Linoleic acid (omega 6 – GLA) found in Evening primrose oil {and recently Hemp oil} is responsible or making the cells secrete the right type of oil. A deficiency causes a dry skin texture. Vitamin E protects the fat soluble substances from rancidity or oxidation so is hugely important.

Vitamin A needs special mention because of it important role in the formation of skin. Also known as retinol and made from the plant based carotene’s, vitamin A is a fat soluble compound found in nature. The formation of the skin cell is regulated by vitamin A which also protects the cells from oxidatioCalendulan. We need it on a daily basis and it accumulates in the skin tissue protecting it from damage. {Ever heard the wives tale of the person who ate too many carrots and their skin turned orange ~ its true!} There is a whole family of carotenoids out there in nature, anything orange is likely to contain some. So eat your reds and oranges as well as your greens ~ they help protect your skin from sun damage. There is lots of evidence to support the use of Retinols on the skin as well as internally, but you will need to ask a beauty therapist about using retinol as the stronger more potent retinol creams are only available at a price.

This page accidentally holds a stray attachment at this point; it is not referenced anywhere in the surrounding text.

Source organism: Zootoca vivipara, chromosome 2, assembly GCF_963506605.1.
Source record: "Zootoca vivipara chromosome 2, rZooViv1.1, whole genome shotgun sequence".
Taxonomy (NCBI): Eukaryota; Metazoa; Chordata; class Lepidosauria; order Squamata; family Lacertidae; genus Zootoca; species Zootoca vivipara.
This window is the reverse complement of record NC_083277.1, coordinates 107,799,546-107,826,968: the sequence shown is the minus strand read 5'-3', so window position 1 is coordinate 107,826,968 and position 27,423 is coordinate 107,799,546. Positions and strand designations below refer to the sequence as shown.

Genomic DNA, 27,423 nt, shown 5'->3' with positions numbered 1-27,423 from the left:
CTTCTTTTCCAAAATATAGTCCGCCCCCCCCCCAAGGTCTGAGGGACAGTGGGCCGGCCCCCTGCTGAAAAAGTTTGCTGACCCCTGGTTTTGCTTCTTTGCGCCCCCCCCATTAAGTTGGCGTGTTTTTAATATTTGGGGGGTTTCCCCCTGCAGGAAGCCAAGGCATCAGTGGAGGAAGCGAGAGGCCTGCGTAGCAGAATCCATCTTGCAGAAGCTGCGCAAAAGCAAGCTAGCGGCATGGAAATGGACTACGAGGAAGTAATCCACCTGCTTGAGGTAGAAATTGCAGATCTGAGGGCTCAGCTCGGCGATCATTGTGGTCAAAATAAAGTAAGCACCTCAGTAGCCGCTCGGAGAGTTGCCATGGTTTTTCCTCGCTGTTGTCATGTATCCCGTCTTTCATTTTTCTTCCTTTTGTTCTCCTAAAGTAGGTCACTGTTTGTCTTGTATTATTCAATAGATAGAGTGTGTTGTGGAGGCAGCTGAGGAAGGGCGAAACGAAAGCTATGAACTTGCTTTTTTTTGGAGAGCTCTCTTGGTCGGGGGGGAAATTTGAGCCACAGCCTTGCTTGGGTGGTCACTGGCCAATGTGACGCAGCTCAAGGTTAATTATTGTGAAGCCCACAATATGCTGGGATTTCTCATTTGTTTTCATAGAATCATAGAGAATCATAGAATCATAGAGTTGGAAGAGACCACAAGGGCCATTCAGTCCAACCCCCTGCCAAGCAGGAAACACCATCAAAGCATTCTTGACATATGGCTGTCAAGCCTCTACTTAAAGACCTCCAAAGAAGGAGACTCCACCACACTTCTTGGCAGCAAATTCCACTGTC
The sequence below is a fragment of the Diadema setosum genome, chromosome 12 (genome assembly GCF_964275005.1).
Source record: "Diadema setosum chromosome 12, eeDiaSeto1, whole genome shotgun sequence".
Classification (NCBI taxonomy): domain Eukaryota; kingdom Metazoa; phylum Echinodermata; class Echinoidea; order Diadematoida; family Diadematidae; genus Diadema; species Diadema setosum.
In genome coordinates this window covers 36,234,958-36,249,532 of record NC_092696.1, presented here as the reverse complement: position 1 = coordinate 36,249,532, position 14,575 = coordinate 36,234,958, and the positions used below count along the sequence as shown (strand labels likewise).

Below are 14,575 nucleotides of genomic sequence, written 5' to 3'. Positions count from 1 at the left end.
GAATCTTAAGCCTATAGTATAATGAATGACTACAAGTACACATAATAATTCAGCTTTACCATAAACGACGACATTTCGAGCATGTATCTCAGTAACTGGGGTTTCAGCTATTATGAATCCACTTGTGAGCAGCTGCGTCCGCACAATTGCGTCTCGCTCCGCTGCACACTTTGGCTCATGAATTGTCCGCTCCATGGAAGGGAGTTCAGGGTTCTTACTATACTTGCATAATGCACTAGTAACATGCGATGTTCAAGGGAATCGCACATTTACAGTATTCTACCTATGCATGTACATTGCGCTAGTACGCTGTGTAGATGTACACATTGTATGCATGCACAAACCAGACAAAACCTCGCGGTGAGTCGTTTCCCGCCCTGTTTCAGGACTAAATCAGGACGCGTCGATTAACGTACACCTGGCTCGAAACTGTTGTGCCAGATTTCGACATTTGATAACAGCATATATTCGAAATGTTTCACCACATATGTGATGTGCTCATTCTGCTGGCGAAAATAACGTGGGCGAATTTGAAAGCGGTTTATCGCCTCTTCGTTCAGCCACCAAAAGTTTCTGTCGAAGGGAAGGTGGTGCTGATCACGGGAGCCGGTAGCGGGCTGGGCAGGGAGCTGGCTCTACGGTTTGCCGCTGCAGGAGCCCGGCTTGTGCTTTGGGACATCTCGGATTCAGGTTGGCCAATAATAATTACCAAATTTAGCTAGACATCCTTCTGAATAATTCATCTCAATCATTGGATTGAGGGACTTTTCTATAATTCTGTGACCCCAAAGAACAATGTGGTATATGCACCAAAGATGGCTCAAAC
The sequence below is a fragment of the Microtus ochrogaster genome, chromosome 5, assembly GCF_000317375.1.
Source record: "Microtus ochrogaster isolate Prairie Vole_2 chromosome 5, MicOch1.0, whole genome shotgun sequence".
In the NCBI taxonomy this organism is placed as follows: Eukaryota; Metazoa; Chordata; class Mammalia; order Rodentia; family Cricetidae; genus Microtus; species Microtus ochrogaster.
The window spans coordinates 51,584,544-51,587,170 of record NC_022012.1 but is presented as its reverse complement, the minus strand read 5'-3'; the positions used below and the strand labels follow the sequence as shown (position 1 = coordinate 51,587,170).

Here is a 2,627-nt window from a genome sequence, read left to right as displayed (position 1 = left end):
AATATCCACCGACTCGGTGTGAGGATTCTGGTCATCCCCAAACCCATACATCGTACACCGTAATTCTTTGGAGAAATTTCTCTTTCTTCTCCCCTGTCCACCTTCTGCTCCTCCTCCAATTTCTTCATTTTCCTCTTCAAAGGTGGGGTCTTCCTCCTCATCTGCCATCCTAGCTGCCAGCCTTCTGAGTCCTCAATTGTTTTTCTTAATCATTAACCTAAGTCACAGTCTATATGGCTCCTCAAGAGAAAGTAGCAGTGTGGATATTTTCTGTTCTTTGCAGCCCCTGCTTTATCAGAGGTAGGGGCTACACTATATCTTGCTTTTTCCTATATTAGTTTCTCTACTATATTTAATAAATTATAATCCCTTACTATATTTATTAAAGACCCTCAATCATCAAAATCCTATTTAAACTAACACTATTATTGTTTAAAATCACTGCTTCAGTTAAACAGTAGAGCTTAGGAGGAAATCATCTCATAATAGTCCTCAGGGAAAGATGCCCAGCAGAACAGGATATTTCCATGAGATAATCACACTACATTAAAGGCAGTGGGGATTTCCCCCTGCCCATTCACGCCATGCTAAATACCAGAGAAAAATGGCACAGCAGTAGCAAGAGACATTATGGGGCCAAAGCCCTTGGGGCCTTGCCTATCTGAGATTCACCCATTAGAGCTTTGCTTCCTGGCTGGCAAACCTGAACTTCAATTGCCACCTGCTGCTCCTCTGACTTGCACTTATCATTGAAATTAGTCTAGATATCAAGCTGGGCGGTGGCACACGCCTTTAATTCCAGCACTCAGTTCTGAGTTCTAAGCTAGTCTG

2 things that affect the skin cells function are Inflammation and Oxidation. Inflammation can alter the formation of Keratin and any of the inflammatory skin diseases {Eczema, Psoriasis, Dermatitis} are medicated by the inflammatory response and your gut microbiome {friendly bacteria that live in your gut}. The inflammatory response can be triggered by various events but whether you get eczema or psoriasis depends on your specific genetic weakness. Controlling inflammation is the key to treating these conditions as well as ensuring good skin nutrition is being followed to reduce any weakness in the tissue itself. Omega 3 oils are particularly helpful here as they help control inflammation.